What is certain is that the breed was derived from the “Common Goose” and the most significant thing about these is that the male is white and the female is grey. These very definite different colours in male and female are known as “auto-sexing” and this was much valued by poultry farmers mid 19th century as they could easily distinguish the sex of the birds at a comparatively early age. They are not plentiful in the UK but were taken up by some poultry exhibitors and so became better known.
Their purpose has always been as a medium-sized table bird that fattens well from grass – very typical of a goose that was probably raised on common land throughout the UK from medieval times.
The gander (male) is primarily white, with a grey rump (usually obscured by feathers) and trace amount of grey interspersed throughout the wings. Geese (female) are dove grey with varying amounts of white on their faces. The white markings on the goose increase with age. Ganders have blue eyes, while geese have hazel-brown eyes. Both sexes have short, stout orange legs, and their plumage is hard and tight against the weather. Their breasts are keel-less, and they have full, plump bodies.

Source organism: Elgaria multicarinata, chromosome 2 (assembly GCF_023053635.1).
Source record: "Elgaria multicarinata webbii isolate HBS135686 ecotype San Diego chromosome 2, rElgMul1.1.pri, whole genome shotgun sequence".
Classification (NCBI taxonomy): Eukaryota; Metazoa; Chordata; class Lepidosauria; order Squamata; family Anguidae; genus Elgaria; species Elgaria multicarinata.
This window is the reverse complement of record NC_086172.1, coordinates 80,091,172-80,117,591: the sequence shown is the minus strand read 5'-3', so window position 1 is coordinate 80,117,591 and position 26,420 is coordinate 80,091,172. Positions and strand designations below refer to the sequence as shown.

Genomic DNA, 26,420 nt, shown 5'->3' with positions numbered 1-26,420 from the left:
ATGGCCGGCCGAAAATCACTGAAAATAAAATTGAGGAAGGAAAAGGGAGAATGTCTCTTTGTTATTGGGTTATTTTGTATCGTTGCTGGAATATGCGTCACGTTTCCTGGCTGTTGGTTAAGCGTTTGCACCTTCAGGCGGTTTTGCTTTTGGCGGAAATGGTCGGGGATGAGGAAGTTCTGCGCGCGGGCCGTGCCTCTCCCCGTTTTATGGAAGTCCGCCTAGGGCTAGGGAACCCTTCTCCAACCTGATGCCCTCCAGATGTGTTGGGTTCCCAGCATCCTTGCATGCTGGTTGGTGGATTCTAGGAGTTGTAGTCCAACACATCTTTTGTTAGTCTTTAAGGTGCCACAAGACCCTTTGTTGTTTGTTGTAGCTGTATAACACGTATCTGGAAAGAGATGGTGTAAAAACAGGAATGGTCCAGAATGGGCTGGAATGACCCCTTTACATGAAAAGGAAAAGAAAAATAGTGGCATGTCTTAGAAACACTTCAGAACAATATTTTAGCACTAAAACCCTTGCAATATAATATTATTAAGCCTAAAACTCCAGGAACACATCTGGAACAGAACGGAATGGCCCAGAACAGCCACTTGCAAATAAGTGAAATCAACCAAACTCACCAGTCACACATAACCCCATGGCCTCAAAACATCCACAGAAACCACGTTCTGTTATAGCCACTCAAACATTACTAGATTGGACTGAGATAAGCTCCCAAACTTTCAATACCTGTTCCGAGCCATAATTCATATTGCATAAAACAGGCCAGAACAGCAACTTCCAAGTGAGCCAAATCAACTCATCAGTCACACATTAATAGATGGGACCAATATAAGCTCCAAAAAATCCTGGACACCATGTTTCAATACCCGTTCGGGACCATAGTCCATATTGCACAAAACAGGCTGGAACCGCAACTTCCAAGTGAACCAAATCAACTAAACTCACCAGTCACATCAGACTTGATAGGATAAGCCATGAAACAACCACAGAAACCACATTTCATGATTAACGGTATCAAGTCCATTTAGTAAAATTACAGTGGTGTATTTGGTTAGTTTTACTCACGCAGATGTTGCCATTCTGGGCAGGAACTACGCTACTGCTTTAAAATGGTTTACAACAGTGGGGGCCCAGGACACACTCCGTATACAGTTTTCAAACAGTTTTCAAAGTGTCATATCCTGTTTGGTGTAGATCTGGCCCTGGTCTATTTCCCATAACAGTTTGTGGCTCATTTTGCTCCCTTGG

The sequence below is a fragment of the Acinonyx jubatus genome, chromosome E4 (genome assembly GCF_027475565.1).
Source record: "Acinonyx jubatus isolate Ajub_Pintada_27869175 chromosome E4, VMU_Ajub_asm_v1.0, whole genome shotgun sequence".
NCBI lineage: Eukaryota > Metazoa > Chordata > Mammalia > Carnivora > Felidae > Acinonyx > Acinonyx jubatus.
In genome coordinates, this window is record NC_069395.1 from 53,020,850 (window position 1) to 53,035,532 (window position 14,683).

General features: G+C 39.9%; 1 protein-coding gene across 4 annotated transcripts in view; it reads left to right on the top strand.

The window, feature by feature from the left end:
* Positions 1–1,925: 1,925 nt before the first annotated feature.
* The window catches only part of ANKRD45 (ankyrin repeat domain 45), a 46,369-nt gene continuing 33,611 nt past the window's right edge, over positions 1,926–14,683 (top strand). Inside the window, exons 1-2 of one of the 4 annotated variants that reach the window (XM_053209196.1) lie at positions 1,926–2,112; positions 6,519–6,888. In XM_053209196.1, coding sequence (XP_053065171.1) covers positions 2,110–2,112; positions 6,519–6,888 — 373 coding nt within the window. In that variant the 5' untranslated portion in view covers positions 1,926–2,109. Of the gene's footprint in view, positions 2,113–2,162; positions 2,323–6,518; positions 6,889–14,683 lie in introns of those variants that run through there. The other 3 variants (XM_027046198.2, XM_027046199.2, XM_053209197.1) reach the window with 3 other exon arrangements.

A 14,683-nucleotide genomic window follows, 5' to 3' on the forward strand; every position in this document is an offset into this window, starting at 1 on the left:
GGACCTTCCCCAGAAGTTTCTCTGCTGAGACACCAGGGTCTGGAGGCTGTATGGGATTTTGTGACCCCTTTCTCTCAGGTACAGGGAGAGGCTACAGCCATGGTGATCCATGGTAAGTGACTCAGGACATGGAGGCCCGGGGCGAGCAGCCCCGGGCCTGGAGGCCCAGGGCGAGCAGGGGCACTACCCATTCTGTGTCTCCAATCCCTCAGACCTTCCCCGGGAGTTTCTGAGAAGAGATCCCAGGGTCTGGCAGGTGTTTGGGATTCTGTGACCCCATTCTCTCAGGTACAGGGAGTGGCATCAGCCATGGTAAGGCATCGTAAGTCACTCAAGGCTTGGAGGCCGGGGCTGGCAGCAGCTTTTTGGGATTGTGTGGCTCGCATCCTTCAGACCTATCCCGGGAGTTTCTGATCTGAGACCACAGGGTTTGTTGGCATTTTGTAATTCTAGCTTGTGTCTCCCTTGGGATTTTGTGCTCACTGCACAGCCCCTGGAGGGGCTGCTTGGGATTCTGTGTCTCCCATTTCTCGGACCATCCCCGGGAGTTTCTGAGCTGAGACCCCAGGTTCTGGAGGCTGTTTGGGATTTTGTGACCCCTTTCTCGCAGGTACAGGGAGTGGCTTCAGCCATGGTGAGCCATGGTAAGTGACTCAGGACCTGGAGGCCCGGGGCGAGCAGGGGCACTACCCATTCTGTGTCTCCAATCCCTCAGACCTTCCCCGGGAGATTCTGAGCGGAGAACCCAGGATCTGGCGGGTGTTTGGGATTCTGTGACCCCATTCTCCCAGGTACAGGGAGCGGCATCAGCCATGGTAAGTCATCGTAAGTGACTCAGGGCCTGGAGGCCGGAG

Be sure to obtain Pilgrim Geese from a reputable breeder. Avoid birds with a knob, long necks or legs, ganders with excessive grey colouring, and geese with predominately white necks. If crossbreeds are bred together, the resulting offspring will not carry the auto-sexing gene.